As a result, about 1 KV was used to initiate the discharge with a maintenance voltage of about 0.7 KV. Under these conditions, plasma with a high density was stably generated without generating arcs.
At atmospheric pressure, a discharge initiation voltage for helium gas was measured to be about 3.7 KV/cm. If the distance between the electrodes was 7 mm, about 2.6 KV was required as a discharge initiation potential.
As described hereinbefore, the apparatuses for generating low-temperature plasma of the present invention enjoy the following advantages:
First, the apparatus for generating plasma at atmospheric pressure, adapted for the induction of hollow cathode discharges, capillary discharges or highly accumulated electric fields, prevents the conversion of the plasma to arcs and thus gives stable, low-temperature plasma in a high density.
Next, the apparatus can initiate and maintain discharging at very low voltages, and utilizes a broad bandwidth of frequencies, in addition to being low in electricity consumption and being manufactured at a low cost.
Finally, the apparatus can generate homogeneous plasma over a large area in a high density. The plasma is suitable to form radicals of high energy, which have numerous applications in various fields, including bonding, polishing, cleaning, thin films deposition, sterilization, disinfection, ozone preparation, printing, dyeing, etching, purification of tap water and waste water, purification of air and automobile exhaust gas, complete combustion of fuels, manufacture of highly luminous lamps, etc. In these cases, the plasma can bring about excellent results and reduce the treatment time greatly.
The present invention has been described in an illustrative manner, and it is to be understood that the terminology used is intended to be in the nature of description rather than of limitation. Many modifications and variations of the present invention are possible in light of the above teachings. Therefore, it is to be understood that within the scope of the appended claims, the invention may be practiced otherwise than as specifically described.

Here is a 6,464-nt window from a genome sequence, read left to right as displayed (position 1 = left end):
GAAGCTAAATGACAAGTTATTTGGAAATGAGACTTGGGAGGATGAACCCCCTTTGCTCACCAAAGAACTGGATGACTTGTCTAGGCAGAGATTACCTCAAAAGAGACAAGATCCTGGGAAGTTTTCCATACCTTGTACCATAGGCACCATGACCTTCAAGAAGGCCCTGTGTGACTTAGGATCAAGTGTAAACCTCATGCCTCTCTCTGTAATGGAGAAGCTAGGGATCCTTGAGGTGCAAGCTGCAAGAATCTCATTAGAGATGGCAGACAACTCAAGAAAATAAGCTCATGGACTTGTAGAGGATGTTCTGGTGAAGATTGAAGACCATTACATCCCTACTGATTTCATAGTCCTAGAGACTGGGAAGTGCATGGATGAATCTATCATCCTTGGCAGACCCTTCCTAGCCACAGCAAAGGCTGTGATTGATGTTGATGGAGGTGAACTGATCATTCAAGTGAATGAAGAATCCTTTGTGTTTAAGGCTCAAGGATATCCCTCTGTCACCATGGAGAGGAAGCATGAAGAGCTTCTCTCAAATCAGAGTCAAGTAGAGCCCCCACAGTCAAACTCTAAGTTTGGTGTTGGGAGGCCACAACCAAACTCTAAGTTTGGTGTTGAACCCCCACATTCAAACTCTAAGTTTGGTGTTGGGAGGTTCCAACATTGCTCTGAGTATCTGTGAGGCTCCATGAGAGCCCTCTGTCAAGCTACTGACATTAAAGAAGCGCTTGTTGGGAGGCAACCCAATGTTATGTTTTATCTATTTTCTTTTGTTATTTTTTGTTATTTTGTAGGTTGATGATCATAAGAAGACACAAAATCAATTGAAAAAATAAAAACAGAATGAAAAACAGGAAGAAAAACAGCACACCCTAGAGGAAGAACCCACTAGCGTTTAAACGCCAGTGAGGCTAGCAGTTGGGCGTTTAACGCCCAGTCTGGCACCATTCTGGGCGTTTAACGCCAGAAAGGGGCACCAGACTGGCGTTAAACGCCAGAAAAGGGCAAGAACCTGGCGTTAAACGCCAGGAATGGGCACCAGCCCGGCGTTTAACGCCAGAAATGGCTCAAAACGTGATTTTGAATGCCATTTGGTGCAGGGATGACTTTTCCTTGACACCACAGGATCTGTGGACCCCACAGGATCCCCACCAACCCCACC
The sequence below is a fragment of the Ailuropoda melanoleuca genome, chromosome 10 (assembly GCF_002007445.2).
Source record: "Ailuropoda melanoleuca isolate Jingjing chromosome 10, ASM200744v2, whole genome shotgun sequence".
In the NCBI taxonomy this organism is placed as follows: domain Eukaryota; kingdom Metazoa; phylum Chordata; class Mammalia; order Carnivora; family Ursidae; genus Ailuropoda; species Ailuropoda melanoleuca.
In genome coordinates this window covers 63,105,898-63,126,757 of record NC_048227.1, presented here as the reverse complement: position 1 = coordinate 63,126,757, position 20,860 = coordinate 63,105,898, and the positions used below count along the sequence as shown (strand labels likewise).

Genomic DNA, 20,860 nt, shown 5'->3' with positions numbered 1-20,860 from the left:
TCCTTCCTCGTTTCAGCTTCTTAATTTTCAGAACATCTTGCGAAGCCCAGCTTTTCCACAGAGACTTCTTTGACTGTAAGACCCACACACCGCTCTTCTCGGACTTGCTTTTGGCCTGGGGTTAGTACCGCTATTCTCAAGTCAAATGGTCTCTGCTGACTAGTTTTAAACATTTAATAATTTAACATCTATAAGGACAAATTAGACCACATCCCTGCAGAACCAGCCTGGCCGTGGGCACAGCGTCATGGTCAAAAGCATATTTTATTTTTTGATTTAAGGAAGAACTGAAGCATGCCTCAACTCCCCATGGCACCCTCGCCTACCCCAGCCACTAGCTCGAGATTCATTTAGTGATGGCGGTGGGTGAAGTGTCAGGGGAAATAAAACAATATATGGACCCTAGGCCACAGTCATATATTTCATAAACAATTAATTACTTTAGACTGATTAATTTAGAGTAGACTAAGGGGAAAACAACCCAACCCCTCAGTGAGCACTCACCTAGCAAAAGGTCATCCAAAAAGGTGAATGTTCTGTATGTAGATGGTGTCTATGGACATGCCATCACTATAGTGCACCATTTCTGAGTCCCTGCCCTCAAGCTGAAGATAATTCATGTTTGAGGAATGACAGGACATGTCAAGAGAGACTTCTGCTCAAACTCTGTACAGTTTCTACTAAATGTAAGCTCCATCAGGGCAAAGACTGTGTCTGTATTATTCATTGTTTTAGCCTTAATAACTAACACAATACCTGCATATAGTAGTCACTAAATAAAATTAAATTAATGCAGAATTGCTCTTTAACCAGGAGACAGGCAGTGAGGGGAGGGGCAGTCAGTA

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|U.S. Classification||315/111.21, 118/723.00R|
|Cooperative Classification||C01B2201/32, C01B13/11, C02F2201/782, H01J37/32009, C01B2201/14, C02F2201/48, C01B2201/22, C02F1/72, A61L9/22, C02F2305/023, C01B2201/24|
|European Classification||H01J37/32M, A61L9/22, C01B13/11|
|May 14, 2001||AS||Assignment|
Owner name: KOREA INSTUTUTE OF MACHINERY & MATERIALS, KOREA, R
Free format text: ASSIGNMENT OF ASSIGNORS INTEREST;ASSIGNORS:NAM, KEE-SEOK;LEE, SANG-RO;RHA, JONG-JU;AND OTHERS;REEL/FRAME:011815/0437
Effective date: 20010508
|Feb 25, 2002||AS||Assignment|
Owner name: SE PLASMA INC., KOREA, REPUBLIC OF
Free format text: ASSIGNMENT OF ASSIGNORS INTEREST;ASSIGNOR:KOREA INSTITUTE OF MACHINERY & MATERIALS;REEL/FRAME:012655/0502
Effective date: 20010615
|Dec 15, 2005||FPAY||Fee payment|
Year of fee payment: 4
|Feb 2, 2010||FPAY||Fee payment|
Year of fee payment: 8
|Apr 4, 2014||REMI||Maintenance fee reminder mailed|
|Aug 27, 2014||LAPS||Lapse for failure to pay maintenance fees|
|Oct 14, 2014||FP||Expired due to failure to pay maintenance fee|
Effective date: 20140827